I attended the 2nd open meeting held by NCDOT and Cintra in regards to the toll road project. I had a list of questions for them to answer and wanted to share them with you. Many of the answers we already knew they would not come forward with. However, I was surprised to hear that they do not plan to build any on off ramp at Hambright in Huntersville.

    The answers from the NCDOT are in quotation marks under my questions.

    1. Anything collected here going to change the NCDOT position or Contra’s view on the how the project will run or the cost of the tolls?
    “No, we have signed a contract; this is just an information session.”

    2. How much will it cost to use the lanes and when will we know?
    “We don’t know, that is between them and the bank they borrow from”

    3. Why would we go into this project without knowing what it will cost to use?
    “It will be market driven and fare”

    4. What is your threshold of cost to the public to use the lanes? At what point would you say that is not acceptable and back out of the project?
    “There is not threshold, they can charge whatever the market drives it to be, it’s not up to us.”

    5. Why would the NCDOT go into business with a company that has two failed projects in the US, and has just gone bankrupt on one of them?
    “The project in Indiana was purchased from the state and was already in place. The state was losing money from the inception of the toll road and felt it was a better deal to sell the lanes to Cintra in 2005.”
    (My take away on this: The state was losing money on the toll road during the economic boom, sold it to a company that continued to lose it during the economic boom and now it’s bankrupt.)

    6. Cintra claims it’s only 90 million dollars to do the LKN area, and we are giving them 88 million, why not do it ourselves?
    “What about Charlotte, and south of the city. We need to help them out too”

    7. Did you rank the LKN project alone on the new transportation list?
    “No, only as a combined project”

    8. How many access points will someone have to get out of a toll road?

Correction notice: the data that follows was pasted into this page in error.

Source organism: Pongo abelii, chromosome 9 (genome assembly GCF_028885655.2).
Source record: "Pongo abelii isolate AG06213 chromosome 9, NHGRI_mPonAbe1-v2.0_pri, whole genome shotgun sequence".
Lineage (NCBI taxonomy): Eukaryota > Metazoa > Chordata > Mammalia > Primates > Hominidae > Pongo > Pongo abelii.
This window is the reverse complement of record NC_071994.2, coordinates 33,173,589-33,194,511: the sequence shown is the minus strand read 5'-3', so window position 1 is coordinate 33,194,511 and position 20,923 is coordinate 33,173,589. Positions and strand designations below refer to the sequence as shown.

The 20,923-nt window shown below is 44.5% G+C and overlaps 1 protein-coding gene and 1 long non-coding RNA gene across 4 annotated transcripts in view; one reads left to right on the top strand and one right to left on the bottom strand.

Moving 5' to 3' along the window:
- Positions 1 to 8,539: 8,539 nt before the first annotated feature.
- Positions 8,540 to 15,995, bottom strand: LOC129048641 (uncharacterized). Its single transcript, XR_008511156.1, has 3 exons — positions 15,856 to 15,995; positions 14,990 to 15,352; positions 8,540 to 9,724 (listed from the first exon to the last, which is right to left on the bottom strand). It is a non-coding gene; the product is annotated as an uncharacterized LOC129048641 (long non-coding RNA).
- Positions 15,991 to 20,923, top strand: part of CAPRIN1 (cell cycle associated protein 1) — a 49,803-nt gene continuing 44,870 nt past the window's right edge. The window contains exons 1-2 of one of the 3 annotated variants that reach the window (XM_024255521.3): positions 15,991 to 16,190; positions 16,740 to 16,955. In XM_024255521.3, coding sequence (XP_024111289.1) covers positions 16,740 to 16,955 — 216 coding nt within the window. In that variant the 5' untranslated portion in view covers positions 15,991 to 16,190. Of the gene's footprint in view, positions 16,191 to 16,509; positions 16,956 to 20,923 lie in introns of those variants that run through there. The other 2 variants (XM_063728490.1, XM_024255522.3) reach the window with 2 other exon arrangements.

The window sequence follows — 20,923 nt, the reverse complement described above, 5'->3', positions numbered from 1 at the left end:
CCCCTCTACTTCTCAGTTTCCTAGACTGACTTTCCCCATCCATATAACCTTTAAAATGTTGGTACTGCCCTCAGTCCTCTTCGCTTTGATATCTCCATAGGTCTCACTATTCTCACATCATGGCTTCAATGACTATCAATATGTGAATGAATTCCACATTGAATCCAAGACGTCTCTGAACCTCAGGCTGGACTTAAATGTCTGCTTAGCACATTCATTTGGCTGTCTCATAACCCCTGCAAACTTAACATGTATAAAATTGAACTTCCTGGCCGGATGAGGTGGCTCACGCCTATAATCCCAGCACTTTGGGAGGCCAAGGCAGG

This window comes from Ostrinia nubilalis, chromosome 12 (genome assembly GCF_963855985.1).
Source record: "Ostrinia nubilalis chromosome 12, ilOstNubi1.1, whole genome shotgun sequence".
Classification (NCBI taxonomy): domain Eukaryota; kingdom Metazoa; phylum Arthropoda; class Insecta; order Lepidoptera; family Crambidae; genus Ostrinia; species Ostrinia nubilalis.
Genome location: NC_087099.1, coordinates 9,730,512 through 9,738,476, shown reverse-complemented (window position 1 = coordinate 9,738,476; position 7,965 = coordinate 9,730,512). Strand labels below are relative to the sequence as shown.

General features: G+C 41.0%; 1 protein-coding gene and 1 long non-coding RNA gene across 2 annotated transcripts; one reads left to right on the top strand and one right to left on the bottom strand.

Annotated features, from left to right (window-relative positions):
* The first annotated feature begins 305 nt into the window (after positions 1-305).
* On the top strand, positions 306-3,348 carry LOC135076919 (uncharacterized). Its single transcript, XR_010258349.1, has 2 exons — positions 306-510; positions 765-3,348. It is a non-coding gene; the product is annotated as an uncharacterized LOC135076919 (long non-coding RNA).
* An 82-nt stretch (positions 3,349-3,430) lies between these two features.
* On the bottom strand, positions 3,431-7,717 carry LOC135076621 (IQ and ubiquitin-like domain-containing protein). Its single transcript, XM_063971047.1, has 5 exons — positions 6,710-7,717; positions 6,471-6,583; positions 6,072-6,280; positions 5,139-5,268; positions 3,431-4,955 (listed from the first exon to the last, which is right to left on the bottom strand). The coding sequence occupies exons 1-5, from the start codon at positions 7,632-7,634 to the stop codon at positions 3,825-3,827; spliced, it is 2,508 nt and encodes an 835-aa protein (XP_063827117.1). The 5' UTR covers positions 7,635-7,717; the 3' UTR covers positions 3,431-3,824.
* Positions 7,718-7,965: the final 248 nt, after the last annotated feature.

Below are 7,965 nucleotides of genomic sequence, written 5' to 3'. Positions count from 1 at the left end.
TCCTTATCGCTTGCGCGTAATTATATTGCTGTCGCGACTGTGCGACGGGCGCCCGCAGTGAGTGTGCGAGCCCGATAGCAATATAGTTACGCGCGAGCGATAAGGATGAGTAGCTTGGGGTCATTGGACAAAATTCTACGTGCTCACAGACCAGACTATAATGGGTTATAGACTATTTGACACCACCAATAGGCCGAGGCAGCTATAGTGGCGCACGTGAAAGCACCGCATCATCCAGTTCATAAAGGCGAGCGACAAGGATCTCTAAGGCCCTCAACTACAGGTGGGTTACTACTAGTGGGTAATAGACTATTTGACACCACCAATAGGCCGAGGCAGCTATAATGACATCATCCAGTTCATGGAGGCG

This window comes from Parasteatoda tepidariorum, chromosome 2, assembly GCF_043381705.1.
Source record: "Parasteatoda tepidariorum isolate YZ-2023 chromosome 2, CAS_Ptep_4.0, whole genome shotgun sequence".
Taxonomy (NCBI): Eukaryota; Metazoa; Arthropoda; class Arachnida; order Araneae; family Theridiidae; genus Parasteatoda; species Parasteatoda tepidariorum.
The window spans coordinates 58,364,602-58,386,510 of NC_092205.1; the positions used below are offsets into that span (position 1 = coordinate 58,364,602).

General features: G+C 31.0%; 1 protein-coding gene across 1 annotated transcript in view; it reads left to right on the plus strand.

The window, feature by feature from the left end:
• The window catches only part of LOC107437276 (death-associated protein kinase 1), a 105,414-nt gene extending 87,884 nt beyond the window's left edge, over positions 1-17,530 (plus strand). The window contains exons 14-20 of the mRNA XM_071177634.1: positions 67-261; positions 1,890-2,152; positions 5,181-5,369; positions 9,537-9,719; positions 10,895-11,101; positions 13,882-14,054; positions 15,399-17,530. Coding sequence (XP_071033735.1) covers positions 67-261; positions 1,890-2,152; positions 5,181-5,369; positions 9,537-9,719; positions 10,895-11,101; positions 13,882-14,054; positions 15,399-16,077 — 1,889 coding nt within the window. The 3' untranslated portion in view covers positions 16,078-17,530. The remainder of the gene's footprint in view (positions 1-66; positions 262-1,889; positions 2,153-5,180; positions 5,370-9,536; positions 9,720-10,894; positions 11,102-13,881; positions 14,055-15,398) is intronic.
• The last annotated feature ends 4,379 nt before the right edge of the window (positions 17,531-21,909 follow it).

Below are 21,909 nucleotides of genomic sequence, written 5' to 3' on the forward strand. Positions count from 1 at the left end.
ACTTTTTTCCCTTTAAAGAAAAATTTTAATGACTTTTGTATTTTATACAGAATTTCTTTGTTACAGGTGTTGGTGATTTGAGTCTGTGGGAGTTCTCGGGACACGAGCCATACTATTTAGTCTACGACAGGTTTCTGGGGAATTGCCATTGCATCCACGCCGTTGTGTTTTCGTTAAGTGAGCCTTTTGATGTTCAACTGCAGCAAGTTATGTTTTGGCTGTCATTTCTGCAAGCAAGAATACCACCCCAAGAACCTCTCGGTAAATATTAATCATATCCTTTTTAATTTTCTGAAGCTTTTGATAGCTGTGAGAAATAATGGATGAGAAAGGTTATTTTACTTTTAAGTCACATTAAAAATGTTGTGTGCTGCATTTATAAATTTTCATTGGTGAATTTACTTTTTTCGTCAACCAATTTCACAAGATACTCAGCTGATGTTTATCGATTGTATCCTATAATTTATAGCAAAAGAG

“Four going south and 3 going north once you past I-85/I-77 interchange”

    9. How many feet will that access point be open?
    “Two Thousand feet”

    10. What is the distance between the end of the access point and the exit?
    “Twenty-four hundred feet”

    11. How many lanes will they need to cross if they need to get off on an exit?
    “Two or there, depending on if its exit 23 or 25 or 3”

    (To break it down in simple math terms, a car traveling 65 miles per hour travels 95.33 feet per second.
    The traffic on our exits back up normally around 1000 feet on the highway, per a NCDOT member.
    If we have If we take the 4400 feet given to move over 2 to 3 lanes, subtract the exit back up of 1000 feet we are left with 3400 feet to move over to the exit.
    At the posted speed limit of 65 miles per hour, traveling 95.33 feet per second, that gives us 35.67 seconds to cross over multiple lanes of congested traffic to make an exit. If you attempt this, please be careful)

    12. Will there be an off on ramp at Hambright in Huntersville?

    13. Will you tear down the Hambright Bridge?
    “Yes, to fit the new lanes in”

    14. Will there be an off on ramp at Westmoreland in Cornelius?
    “Maybe, not for sure”

    15. Will you tear down the Westmoreland Bridge?
    “We will have to see if we build an exit there, otherwise yes”

    16. Has there ever been an economic impact study of the area for this project since there is not direct access to major points of businesses?
    “No, we would not typically do an economic study on any road project”

    17. Why are you tearing down the walk bridge in Charlotte and not replacing it?
    “The residents and police want it tore down and not replaced due to high drug dealings in that area and the police are not able to catch them”

    18. How many other toll projects are planned and where in this area?
    “Possible projects would be a part I-485, South I-77, 277, and Independence in the area”